Food distribution involves a variety of companies, organisations, and programmes that collect food from producers and storing it in warehouses.
This is then delivered to manufacturers, grocery stores, restaurants and the regular consumer prowling the morning wet market in search of fresh food to cook for lunch.
However, anything can go wrong from farm to table and technology can address operational efficiencies and quality improvement in daily supply chain activities. In fact, technology is becoming cheaper and more commoditised, meaning it will eventually replace all traditional methods.
There are many ways technology has been transforming supply chain management in the F&B industry.
In this data-driven world, technology can capture data for both real-time and later-time analytics which are essential in decision making.
Process automation in warehouses can be done using scanners, barcode readers and even robotics. They can even interface with most vendor-supplied warehouse software. Those in the food supply chain need the latest tools to keep track of inventory positions using artificial intelligence and other related technologies.
Organising the data into a central system allows you to assess the performance of your supply chain, risk areas, and opportunities.
Some F&B companies use warehouses to store food for short periods of time, while others may only use refrigerated trucks to transport goods directly to their customers. The timeframe and method of transport depend entirely on the kind of product being distributed.
A key methodology is a track and trace, which has the ability to track food through the entire food supply chain from farm to fork.
This can not only help get fresh food fast to consumers, but it can also be used to quickly trace a product back to its source if there is a recall or other problem affecting the product.
Modern warehouse information systems can check where an item came from, who supplied it and track the item until it reaches the customer.
Tracking can take place using logistics sensors attached to pallets, boxes and trailer compartments. These sensors not only pinpoint the exact location of an item but also the temperature, humidity, and tampering of the containers containing perishables and other products. Some of them can issue auto alerts as soon as conditions differ from the set ideals, so that food safety hazards can be resolved immediately.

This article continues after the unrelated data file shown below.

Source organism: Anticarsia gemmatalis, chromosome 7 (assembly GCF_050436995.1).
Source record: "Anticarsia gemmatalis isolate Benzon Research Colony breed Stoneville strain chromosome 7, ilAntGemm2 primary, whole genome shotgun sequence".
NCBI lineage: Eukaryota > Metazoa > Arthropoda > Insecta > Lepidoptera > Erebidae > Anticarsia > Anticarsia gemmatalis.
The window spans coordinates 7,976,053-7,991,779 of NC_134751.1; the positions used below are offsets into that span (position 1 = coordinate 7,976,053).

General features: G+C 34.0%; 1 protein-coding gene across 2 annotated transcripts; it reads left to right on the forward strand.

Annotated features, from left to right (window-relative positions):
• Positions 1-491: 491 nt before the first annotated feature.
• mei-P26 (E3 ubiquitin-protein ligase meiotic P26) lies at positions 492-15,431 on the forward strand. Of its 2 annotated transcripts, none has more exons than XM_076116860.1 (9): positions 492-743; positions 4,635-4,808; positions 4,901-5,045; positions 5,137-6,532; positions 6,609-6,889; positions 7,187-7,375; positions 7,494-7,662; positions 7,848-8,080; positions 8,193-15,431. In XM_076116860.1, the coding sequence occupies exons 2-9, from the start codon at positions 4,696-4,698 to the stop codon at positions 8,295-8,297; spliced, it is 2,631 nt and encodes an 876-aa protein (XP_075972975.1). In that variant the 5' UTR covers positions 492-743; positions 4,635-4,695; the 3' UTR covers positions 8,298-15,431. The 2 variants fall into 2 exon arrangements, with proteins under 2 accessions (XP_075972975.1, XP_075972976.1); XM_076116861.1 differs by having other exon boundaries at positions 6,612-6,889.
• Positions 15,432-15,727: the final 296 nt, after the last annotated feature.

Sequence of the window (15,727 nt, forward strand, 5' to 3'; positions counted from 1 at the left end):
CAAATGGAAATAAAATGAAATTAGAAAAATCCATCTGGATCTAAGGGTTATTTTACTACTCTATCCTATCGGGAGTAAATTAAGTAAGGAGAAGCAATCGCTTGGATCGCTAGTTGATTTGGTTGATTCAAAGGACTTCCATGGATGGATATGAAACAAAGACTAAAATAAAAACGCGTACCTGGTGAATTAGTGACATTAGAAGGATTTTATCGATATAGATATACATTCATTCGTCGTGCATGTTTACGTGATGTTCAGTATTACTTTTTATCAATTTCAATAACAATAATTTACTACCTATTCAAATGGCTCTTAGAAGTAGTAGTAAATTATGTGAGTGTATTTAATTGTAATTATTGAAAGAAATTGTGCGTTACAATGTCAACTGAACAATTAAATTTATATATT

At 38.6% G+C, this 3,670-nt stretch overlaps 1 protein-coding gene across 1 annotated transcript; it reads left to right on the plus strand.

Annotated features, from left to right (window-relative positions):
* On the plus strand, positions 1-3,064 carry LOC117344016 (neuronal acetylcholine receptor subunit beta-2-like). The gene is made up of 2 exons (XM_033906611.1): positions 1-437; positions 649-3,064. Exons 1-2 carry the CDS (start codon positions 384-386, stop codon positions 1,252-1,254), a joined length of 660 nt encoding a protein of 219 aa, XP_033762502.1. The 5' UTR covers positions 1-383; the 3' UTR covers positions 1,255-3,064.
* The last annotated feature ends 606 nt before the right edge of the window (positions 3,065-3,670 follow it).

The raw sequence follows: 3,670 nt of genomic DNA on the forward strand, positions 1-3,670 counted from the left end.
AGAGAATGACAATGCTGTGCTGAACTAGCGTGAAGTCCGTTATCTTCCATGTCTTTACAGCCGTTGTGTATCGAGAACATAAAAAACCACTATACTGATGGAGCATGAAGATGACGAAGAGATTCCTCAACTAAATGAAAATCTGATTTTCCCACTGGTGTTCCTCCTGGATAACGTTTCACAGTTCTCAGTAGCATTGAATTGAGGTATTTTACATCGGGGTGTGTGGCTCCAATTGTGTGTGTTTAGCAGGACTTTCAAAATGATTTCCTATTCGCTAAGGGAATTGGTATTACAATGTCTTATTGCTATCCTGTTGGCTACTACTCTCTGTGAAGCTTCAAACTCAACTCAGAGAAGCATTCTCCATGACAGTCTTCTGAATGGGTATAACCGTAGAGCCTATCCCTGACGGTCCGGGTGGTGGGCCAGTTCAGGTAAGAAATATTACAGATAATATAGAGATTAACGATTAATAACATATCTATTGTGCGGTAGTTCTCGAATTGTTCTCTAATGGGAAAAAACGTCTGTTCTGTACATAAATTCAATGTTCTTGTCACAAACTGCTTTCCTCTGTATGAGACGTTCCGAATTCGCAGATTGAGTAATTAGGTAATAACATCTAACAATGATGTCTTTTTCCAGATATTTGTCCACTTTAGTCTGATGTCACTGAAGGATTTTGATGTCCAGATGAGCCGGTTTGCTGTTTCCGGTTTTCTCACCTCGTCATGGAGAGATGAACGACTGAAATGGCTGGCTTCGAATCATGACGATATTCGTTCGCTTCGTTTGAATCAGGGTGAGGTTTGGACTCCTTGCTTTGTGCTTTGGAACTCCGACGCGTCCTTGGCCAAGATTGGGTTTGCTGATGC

Data can also be kept and used later in non-real time analytics. In this case, data from supply chain operations are collected in a central database accessible by supply chain stakeholders. This means that everyone has access to the same set of information and reporting is consistent.
The software can streamline many of these processes and ensure that all relevant and required information is captured along the entire supply chain.
User dashboards and reports can be developed and these can tell you if you’re within budget for logistics or if food spoilage is on the horizon.
Millennials are driving companies to use technology on the farm as they want transparency and to know where their food came from and what chemicals were used in the process.
Of course, you can only benefit from technology if you adopt it, something a lot of small and medium enterprises (SMEs) are slow to embrace. It is not always about the cost factor when it comes to utilising state-of-the-art methods in the F&B industry.
Plenty of SMEs is unaware of what sort of technology can help them reach where they want to get in terms of their business goals.
Bigger businesses have the resources and cash to equip themselves with the latest technological advances. However, the organisation is sometimes so compartmentalised that they fail to achieve the end-to-end vision for their supply chain.
Ultimately, every food supply chain participant has its own unique challenges and advantages. The key is finding the right technology “mix” to make your supply chain better.
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